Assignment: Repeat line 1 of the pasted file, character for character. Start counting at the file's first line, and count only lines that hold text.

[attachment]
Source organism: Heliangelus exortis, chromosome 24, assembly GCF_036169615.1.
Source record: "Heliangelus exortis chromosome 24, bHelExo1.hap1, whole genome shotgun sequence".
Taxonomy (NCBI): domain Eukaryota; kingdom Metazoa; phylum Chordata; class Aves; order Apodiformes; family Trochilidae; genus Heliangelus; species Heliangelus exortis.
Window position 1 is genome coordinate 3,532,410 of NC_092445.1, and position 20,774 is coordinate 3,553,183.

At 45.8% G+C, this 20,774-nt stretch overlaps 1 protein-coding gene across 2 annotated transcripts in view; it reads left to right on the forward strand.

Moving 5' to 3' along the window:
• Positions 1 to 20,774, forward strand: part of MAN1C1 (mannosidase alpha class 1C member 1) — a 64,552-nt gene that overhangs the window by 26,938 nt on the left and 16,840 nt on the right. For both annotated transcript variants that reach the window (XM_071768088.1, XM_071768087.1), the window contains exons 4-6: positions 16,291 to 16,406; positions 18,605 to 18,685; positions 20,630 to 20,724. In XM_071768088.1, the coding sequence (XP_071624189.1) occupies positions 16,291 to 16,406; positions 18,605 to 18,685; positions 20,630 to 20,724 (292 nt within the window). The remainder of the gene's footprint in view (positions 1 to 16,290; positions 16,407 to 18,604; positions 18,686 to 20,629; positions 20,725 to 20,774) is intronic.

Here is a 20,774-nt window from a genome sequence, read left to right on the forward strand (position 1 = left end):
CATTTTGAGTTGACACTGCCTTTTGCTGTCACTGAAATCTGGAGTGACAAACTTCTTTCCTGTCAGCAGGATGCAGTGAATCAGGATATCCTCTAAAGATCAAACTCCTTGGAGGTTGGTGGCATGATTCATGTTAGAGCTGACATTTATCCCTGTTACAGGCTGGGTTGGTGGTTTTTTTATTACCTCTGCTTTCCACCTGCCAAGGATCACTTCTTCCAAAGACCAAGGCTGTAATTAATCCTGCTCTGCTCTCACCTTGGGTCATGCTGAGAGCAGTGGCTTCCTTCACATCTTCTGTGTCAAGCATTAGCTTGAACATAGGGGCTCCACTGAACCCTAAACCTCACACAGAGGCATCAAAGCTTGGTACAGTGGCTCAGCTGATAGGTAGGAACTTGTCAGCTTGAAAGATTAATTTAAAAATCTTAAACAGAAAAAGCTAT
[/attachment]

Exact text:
Source organism: Heliangelus exortis, chromosome 24, assembly GCF_036169615.1.